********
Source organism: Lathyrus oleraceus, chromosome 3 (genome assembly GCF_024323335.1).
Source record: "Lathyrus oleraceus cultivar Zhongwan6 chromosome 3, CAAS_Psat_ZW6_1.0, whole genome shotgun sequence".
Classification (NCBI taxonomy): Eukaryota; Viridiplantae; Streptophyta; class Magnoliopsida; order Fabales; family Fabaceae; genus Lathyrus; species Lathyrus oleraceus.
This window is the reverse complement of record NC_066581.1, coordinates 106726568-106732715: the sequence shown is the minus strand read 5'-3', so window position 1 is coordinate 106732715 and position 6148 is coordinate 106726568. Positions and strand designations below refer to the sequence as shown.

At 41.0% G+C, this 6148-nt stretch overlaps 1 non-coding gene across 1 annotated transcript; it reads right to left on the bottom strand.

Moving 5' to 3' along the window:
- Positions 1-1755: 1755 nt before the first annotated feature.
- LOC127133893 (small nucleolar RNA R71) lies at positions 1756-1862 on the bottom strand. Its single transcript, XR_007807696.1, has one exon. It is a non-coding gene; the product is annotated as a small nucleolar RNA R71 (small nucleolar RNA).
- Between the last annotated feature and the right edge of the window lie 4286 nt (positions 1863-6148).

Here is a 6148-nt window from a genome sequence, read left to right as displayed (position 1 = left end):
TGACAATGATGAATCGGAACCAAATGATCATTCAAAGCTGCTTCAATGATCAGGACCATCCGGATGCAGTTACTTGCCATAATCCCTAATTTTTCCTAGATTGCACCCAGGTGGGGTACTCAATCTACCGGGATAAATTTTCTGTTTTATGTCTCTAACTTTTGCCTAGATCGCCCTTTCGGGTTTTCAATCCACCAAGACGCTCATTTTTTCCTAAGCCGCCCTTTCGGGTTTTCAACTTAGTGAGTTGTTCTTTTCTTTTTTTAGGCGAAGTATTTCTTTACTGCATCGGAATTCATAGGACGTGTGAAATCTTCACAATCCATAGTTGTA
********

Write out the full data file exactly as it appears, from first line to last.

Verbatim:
Source organism: Lathyrus oleraceus, chromosome 3 (genome assembly GCF_024323335.1).
Source record: "Lathyrus oleraceus cultivar Zhongwan6 chromosome 3, CAAS_Psat_ZW6_1.0, whole genome shotgun sequence".
Classification (NCBI taxonomy): Eukaryota; Viridiplantae; Streptophyta; class Magnoliopsida; order Fabales; family Fabaceae; genus Lathyrus; species Lathyrus oleraceus.
This window is the reverse complement of record NC_066581.1, coordinates 106726568-106732715: the sequence shown is the minus strand read 5'-3', so window position 1 is coordinate 106732715 and position 6148 is coordinate 106726568. Positions and strand designations below refer to the sequence as shown.

At 41.0% G+C, this 6148-nt stretch overlaps 1 non-coding gene across 1 annotated transcript; it reads right to left on the bottom strand.

Moving 5' to 3' along the window:
- Positions 1-1755: 1755 nt before the first annotated feature.
- LOC127133893 (small nucleolar RNA R71) lies at positions 1756-1862 on the bottom strand. Its single transcript, XR_007807696.1, has one exon. It is a non-coding gene; the product is annotated as a small nucleolar RNA R71 (small nucleolar RNA).
- Between the last annotated feature and the right edge of the window lie 4286 nt (positions 1863-6148).

Here is a 6148-nt window from a genome sequence, read left to right as displayed (position 1 = left end):
TGACAATGATGAATCGGAACCAAATGATCATTCAAAGCTGCTTCAATGATCAGGACCATCCGGATGCAGTTACTTGCCATAATCCCTAATTTTTCCTAGATTGCACCCAGGTGGGGTACTCAATCTACCGGGATAAATTTTCTGTTTTATGTCTCTAACTTTTGCCTAGATCGCCCTTTCGGGTTTTCAATCCACCAAGACGCTCATTTTTTCCTAAGCCGCCCTTTCGGGTTTTCAACTTAGTGAGTTGTTCTTTTCTTTTTTTAGGCGAAGTATTTCTTTACTGCATCGGAATTCATAGGACGTGTGAAATCTTCACAATCCATAGTTGTA